While the once-staid cottage cheese category has gotten more crowded over the past year with upstart brands Good Culture and Muuna entering the dairy case, there’s still a large segment of consumers for whom it signifies diets, rice cakes, and carrots.
Jesse Merrill, the founder and CEO of Good Culture cottage cheese, wants to change that perception and teach consumers that cottage cheese can be the answer to their high-protein prayers. While the brand has seen huge growth over the past year — Merrill pegged it at 17 times the previous year’s sales — he isn’t done spreading the gospel, as he showcased the company’s newest product, a natural line of cottage cheese that aims to reach even more consumers, at this year’s Natural Products Expo West.
Merrill believes that the new Good Culture natural line, which will only be stocked in conventional retailers, will allow the brand to quickly scale and grow. Harris Teeter, Publix and Stater Brothers have already picked up the line, with more conventional retailers close to signing on.
“Our mission is to put out less processed, simple ingredient, high-protein, nutrient-dense dairy snacks and to get that out in front of a wider audience. We felt like the organic range limited where we could go,” Merrill told NOSH. “So we wanted to develop a range that still ticked all those boxes but allowed us to reach a wider audience. The natural line was designed specifically to allow Good Culture to scale more aggressively and to make it more accessible.”
Accessibility is one of the main drivers behind the concept. Good Culture’s organic line, which is in roughly 1,800 natural retailers, usually has an MSRP of $1.99 to $2.49 per 5.3 oz. cup. The price is, at best, comparable to the average price for a cup of organic yogurt, but is more expensive than yogurt branded as natural. The Good Culture natural line will have an MSRP of $1.69.
Merrill says the company hasn’t felt pushback from consumers in natural retailers on price, but found there was a bit of “sticker shock” with the conventional shopper still looking for better-for-you options. He believes this price sensitivity has occurred because cottage cheese has become a commoditized category in the conventional retail channel.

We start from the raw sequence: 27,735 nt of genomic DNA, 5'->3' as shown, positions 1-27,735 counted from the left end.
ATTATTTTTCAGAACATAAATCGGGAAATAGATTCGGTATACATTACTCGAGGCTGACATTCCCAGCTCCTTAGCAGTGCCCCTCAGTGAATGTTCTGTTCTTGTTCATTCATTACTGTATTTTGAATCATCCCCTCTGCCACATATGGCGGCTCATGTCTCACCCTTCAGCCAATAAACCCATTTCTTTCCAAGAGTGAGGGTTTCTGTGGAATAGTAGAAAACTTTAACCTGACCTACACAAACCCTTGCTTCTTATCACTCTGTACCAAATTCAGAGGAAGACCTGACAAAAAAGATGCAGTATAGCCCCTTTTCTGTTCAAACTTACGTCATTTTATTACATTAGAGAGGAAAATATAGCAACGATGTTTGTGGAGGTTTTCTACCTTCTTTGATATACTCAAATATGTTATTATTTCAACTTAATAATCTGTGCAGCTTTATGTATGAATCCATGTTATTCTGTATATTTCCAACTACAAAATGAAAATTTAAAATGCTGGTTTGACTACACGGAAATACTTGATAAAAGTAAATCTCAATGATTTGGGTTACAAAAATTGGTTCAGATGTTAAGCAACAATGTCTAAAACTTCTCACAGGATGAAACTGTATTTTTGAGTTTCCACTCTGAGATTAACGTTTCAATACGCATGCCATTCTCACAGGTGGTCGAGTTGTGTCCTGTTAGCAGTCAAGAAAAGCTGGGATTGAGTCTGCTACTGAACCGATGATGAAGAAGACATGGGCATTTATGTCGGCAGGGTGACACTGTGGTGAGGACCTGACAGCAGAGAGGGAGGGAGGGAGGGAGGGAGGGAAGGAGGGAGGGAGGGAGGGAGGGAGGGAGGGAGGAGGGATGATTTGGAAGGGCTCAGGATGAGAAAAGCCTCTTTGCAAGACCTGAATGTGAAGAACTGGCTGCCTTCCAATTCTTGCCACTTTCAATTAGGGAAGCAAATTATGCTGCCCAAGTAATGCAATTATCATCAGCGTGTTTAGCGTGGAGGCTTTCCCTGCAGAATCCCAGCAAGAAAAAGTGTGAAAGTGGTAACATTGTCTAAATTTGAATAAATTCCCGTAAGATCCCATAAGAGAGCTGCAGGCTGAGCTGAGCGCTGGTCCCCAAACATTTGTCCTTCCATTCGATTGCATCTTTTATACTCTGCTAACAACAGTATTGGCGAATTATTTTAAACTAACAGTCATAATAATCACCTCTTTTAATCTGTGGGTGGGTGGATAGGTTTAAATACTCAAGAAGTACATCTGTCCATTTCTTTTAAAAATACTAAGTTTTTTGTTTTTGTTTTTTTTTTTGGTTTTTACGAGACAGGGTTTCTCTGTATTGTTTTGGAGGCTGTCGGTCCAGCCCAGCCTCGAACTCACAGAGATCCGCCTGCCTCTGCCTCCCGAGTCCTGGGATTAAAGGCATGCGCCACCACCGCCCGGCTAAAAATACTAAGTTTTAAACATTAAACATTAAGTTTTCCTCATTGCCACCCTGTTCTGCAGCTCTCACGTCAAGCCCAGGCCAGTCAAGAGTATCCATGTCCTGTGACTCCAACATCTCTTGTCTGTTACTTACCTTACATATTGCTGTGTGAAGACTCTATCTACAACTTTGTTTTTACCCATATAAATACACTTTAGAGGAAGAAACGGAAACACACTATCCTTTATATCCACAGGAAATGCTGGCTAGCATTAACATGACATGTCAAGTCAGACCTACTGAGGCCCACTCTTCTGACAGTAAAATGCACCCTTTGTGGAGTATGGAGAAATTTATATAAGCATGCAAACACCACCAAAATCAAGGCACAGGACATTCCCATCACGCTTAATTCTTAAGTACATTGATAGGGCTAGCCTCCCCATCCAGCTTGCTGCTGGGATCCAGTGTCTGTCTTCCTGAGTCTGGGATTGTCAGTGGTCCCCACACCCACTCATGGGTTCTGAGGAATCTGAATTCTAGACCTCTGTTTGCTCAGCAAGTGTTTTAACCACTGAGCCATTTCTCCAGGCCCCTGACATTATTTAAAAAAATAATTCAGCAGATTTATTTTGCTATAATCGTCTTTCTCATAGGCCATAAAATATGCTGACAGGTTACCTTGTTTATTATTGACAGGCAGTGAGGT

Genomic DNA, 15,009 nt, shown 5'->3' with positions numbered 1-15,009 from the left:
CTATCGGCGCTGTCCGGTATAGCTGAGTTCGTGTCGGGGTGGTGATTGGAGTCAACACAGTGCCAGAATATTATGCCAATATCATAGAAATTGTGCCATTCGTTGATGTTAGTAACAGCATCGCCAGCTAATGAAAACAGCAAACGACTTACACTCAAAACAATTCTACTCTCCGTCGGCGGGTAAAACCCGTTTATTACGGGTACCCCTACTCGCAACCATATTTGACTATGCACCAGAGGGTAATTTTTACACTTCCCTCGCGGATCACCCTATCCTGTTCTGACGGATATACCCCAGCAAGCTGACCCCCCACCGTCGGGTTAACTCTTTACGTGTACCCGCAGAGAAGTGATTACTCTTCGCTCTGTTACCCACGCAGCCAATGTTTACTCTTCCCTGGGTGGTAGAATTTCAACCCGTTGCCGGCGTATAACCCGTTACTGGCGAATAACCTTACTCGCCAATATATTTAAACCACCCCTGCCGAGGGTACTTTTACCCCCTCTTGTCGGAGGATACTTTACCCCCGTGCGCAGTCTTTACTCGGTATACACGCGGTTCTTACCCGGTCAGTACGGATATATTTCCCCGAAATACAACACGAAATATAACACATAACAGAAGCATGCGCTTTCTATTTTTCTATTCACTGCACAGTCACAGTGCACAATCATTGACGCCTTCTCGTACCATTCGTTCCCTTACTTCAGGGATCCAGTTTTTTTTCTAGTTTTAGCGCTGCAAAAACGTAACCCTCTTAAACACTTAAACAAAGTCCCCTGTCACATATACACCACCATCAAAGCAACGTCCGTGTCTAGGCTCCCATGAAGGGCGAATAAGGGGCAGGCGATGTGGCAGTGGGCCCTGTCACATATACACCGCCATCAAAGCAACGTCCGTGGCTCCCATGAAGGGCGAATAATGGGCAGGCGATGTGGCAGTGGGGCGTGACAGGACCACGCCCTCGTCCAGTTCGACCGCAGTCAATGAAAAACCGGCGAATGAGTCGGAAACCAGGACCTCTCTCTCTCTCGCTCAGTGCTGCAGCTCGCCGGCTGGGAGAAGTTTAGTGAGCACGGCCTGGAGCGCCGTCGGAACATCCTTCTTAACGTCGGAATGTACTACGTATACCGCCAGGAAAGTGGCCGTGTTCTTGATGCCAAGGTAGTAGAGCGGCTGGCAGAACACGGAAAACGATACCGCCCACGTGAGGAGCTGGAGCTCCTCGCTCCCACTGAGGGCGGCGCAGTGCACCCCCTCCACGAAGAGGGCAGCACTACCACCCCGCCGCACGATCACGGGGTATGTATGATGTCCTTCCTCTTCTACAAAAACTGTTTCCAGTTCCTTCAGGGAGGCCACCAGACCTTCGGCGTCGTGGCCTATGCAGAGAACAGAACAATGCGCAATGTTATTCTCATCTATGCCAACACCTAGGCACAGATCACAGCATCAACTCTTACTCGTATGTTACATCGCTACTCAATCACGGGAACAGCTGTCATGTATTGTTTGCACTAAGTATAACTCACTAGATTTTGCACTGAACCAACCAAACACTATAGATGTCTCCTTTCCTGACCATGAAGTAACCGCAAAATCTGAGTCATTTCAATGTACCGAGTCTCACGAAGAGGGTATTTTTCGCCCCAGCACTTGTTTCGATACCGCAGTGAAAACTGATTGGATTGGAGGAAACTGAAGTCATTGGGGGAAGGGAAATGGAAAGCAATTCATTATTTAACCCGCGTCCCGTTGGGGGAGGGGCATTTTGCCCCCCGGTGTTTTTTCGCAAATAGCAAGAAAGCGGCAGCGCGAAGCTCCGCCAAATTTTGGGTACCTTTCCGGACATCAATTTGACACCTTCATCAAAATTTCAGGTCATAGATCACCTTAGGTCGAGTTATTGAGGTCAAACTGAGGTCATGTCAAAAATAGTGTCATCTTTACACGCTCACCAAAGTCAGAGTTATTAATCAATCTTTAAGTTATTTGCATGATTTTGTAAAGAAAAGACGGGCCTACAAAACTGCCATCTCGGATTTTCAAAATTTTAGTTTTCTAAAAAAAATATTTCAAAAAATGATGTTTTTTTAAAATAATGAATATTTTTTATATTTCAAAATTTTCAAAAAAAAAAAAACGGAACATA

After engaging in consumer research, Good Culture arrived at the $1.69 price and then developed the product range against that.
This doesn’t mean the brand has compromised or created a lesser product, Merrill said, emphasizing that the main difference is that it’s not organic. The natural line still based on“real foods,” he said, using milk from grass-fed cows, while avoiding gums, preservatives, or protein concentrates.
The conventional line is more traditional when it comes to flavor, however: while the organic line has varieties like strawberry chia, blueberry chia acai, and kalamata olive, the natural line relies on strawberry and blueberry; there aren’t any savory flavors yet.
Merrill also emphasized that while the natural line was a focus at Expo West, the organic line is still a key part of the business. By the end of 2017, Good Culture plans to be in over 5,000 retailers, with the organic line comprising the bulk of the business.
Good Culture completed two rounds of funding in 2016, raising a total of $5.1 million dollars from a group of investors that included CAVU Venture Partners and General Mills’ venture arm 301 Inc. While the capital itself was beneficial to the launch of the natural line, the advice from 301 was also invaluable, he said.
“What’s exciting about the 301 Inc team is that they are very hands on and very executional. They are definitely an extension of our team,” Merrill said. “For an early stage brand to have access to these deep resources across several functions is really exciting.”